I was fascinated to read in Empowering Women Veteran Entrepreneurs from the U.S. Small Business Administration (SBA) that the number of veteran women-owned businesses in the U.S. has increased by nearly 300% since 2007! The SBA’s efforts on behalf of women veteran entrepreneurs includes resources such as loan programs, technical assistance, and V-WISE (Veteran Women Igniting the Spirit of Entrepreneurship), a three-phase program which “enables women veterans to find their passion and learn business-savvy skills to turn ideas or businesses into growth ventures.”

Why isn’t there more female participation in the workforce? asks Want Double-Digit Growth? Hire Women from Fortune Magazine. As the piece outlines, a report from Citi’s Global Perspectives and Solutions reveals two reasons: policies and the outcome of these restrictive policies. Take the time to read the report; its insights are thought-provoking.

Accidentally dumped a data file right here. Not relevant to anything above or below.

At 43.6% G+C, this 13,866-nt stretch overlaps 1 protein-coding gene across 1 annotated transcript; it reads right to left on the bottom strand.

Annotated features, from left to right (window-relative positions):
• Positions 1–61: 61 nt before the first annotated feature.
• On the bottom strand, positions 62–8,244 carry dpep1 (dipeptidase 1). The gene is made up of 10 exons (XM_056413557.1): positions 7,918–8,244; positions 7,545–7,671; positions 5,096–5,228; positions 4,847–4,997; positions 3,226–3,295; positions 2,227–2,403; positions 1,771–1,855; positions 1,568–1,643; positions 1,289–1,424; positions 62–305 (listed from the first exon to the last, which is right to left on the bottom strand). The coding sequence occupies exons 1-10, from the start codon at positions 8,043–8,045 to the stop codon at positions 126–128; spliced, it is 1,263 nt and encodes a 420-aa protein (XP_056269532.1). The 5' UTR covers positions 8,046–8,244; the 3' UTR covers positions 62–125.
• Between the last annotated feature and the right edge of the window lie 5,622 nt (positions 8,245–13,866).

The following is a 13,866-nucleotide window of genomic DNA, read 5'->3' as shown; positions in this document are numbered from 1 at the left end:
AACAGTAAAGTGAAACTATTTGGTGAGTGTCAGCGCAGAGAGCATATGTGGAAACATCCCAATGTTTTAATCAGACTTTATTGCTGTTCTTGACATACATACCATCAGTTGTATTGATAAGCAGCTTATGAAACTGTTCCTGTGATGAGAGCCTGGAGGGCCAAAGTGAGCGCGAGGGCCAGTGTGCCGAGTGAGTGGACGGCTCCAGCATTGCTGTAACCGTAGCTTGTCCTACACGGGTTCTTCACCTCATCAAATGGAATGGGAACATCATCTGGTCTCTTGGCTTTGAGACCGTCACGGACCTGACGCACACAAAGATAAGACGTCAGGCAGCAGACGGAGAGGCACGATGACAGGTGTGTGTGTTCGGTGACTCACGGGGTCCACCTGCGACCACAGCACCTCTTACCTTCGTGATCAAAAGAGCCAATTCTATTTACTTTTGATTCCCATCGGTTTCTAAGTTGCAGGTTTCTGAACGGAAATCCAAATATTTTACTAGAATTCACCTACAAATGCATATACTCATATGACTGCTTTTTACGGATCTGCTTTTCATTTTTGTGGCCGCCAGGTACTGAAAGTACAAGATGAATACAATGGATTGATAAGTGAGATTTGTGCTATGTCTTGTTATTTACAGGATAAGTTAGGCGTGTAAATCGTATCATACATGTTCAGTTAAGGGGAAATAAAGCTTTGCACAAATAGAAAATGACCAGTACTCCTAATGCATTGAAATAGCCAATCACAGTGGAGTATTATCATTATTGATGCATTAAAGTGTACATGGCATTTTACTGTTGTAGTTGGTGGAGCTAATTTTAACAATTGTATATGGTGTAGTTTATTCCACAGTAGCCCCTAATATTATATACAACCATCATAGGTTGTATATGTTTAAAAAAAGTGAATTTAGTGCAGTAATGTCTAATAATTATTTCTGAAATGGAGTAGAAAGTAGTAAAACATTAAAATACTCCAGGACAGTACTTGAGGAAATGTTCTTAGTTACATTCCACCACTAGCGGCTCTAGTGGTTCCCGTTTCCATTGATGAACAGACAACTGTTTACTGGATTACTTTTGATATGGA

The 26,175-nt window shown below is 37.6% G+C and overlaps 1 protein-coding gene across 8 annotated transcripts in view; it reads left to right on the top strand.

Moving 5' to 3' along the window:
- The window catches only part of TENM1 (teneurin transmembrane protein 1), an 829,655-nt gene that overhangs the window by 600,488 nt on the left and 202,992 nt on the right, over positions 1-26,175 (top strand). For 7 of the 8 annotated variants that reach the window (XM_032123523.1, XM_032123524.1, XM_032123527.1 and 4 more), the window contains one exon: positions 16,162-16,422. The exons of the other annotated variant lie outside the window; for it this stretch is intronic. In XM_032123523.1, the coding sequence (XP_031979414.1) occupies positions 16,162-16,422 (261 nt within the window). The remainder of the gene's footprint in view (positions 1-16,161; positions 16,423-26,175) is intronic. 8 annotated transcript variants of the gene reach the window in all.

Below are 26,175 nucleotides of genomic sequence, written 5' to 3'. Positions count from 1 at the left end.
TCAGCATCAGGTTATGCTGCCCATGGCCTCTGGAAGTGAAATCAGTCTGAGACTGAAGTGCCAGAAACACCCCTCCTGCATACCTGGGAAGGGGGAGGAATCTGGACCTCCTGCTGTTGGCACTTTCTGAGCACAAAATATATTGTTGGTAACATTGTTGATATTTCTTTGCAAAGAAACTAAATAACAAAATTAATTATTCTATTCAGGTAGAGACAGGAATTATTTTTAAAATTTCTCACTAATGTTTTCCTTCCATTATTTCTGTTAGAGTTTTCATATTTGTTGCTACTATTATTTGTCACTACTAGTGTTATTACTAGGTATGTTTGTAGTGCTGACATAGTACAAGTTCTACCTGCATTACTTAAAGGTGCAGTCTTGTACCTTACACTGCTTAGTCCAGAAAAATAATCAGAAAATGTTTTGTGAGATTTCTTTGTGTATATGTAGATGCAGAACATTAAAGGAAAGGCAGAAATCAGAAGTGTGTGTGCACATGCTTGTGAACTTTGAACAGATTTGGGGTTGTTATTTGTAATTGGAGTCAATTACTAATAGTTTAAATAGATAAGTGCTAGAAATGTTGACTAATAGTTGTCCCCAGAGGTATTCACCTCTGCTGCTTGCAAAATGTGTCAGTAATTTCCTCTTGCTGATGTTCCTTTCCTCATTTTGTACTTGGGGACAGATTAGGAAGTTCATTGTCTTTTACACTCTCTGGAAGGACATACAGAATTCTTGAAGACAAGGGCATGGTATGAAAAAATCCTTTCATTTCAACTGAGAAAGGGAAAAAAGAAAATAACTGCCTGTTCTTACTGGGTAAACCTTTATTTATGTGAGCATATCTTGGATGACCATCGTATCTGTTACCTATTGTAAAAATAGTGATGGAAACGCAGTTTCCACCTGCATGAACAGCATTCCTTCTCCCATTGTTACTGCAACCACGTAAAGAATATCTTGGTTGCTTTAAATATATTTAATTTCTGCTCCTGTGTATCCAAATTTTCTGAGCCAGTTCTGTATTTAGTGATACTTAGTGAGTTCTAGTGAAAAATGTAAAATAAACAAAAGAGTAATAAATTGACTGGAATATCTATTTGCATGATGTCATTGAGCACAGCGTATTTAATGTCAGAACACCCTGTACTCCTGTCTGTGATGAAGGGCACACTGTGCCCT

“This new era of women’s leadership development is no longer about struggle but rather about focus and balance” claims Louise A. Korver for Talent Management in Best Practices for a Different Kind of Women’s Leadership. Of the seventeen suggested best practices, two that stand out to me are “focus on career development” and “get women on boards.” Which of the seventeen do you think would have the most impact? (Tweet me at @melissa_lamson1 to let me know!)

Even once we women put together the intelligence, strategy, and communication skills to contribute our substantial assets to the world, we still have “home.” After all that Leaning In, how do we create an equitable distribution of time and energy to those who matter most? As the people quoted in Mark Zuckerberg Posts Baby Picture to Encourage  Active, Loving Fathers from Mashable, perhaps the Lean In equation needs an addition: TOGETHER. Read the #LeanInTogether quotes from high-powered businesspeople and tell me what you think!

Once women are fully exerting their power at work, how can families #LeanInTogether at home? {TWEET THIS}

Image Credit: Fotolia Sergey Nivens